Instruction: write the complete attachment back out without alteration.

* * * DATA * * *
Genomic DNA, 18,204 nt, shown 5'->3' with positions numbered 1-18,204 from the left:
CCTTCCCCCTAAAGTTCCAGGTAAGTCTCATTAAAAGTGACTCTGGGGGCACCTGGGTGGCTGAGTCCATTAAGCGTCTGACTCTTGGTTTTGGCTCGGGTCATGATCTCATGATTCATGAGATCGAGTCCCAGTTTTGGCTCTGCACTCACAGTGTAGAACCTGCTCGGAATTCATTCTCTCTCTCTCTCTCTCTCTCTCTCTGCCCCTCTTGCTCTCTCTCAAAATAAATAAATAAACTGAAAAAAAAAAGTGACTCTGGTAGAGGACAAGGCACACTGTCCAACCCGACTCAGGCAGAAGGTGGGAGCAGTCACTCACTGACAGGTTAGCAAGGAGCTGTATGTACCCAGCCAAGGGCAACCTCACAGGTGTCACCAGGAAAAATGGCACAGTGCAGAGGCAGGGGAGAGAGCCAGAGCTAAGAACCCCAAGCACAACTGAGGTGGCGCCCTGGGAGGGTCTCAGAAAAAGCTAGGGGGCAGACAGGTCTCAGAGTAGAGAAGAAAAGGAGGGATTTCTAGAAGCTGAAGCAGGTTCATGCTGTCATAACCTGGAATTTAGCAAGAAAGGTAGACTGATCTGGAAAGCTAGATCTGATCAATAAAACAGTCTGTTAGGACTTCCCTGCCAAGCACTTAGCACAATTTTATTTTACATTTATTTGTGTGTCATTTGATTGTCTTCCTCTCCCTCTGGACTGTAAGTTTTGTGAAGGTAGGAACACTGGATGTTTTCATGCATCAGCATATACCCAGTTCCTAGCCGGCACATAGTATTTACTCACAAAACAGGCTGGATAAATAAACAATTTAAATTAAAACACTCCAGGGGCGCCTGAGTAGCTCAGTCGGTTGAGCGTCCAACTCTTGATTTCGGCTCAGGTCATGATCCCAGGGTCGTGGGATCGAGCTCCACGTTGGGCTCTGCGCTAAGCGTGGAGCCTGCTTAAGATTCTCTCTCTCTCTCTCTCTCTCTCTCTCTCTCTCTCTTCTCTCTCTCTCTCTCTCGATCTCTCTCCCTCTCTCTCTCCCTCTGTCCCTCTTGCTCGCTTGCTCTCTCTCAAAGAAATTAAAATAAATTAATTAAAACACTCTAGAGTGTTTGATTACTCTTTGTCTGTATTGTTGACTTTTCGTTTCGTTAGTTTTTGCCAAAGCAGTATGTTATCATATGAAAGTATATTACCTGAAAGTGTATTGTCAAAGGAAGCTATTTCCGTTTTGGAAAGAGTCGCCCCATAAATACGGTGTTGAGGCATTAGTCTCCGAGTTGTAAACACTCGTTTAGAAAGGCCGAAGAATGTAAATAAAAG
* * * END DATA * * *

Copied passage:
Genomic DNA, 18,204 nt, shown 5'->3' with positions numbered 1-18,204 from the left:
CCTTCCCCCTAAAGTTCCAGGTAAGTCTCATTAAAAGTGACTCTGGGGGCACCTGGGTGGCTGAGTCCATTAAGCGTCTGACTCTTGGTTTTGGCTCGGGTCATGATCTCATGATTCATGAGATCGAGTCCCAGTTTTGGCTCTGCACTCACAGTGTAGAACCTGCTCGGAATTCATTCTCTCTCTCTCTCTCTCTCTCTCTCTGCCCCTCTTGCTCTCTCTCAAAATAAATAAATAAACTGAAAAAAAAAAGTGACTCTGGTAGAGGACAAGGCACACTGTCCAACCCGACTCAGGCAGAAGGTGGGAGCAGTCACTCACTGACAGGTTAGCAAGGAGCTGTATGTACCCAGCCAAGGGCAACCTCACAGGTGTCACCAGGAAAAATGGCACAGTGCAGAGGCAGGGGAGAGAGCCAGAGCTAAGAACCCCAAGCACAACTGAGGTGGCGCCCTGGGAGGGTCTCAGAAAAAGCTAGGGGGCAGACAGGTCTCAGAGTAGAGAAGAAAAGGAGGGATTTCTAGAAGCTGAAGCAGGTTCATGCTGTCATAACCTGGAATTTAGCAAGAAAGGTAGACTGATCTGGAAAGCTAGATCTGATCAATAAAACAGTCTGTTAGGACTTCCCTGCCAAGCACTTAGCACAATTTTATTTTACATTTATTTGTGTGTCATTTGATTGTCTTCCTCTCCCTCTGGACTGTAAGTTTTGTGAAGGTAGGAACACTGGATGTTTTCATGCATCAGCATATACCCAGTTCCTAGCCGGCACATAGTATTTACTCACAAAACAGGCTGGATAAATAAACAATTTAAATTAAAACACTCCAGGGGCGCCTGAGTAGCTCAGTCGGTTGAGCGTCCAACTCTTGATTTCGGCTCAGGTCATGATCCCAGGGTCGTGGGATCGAGCTCCACGTTGGGCTCTGCGCTAAGCGTGGAGCCTGCTTAAGATTCTCTCTCTCTCTCTCTCTCTCTCTCTCTCTCTCTCTTCTCTCTCTCTCTCTCTCGATCTCTCTCCCTCTCTCTCTCCCTCTGTCCCTCTTGCTCGCTTGCTCTCTCTCAAAGAAATTAAAATAAATTAATTAAAACACTCTAGAGTGTTTGATTACTCTTTGTCTGTATTGTTGACTTTTCGTTTCGTTAGTTTTTGCCAAAGCAGTATGTTATCATATGAAAGTATATTACCTGAAAGTGTATTGTCAAAGGAAGCTATTTCCGTTTTGGAAAGAGTCGCCCCATAAATACGGTGTTGAGGCATTAGTCTCCGAGTTGTAAACACTCGTTTAGAAAGGCCGAAGAATGTAAATAAAAG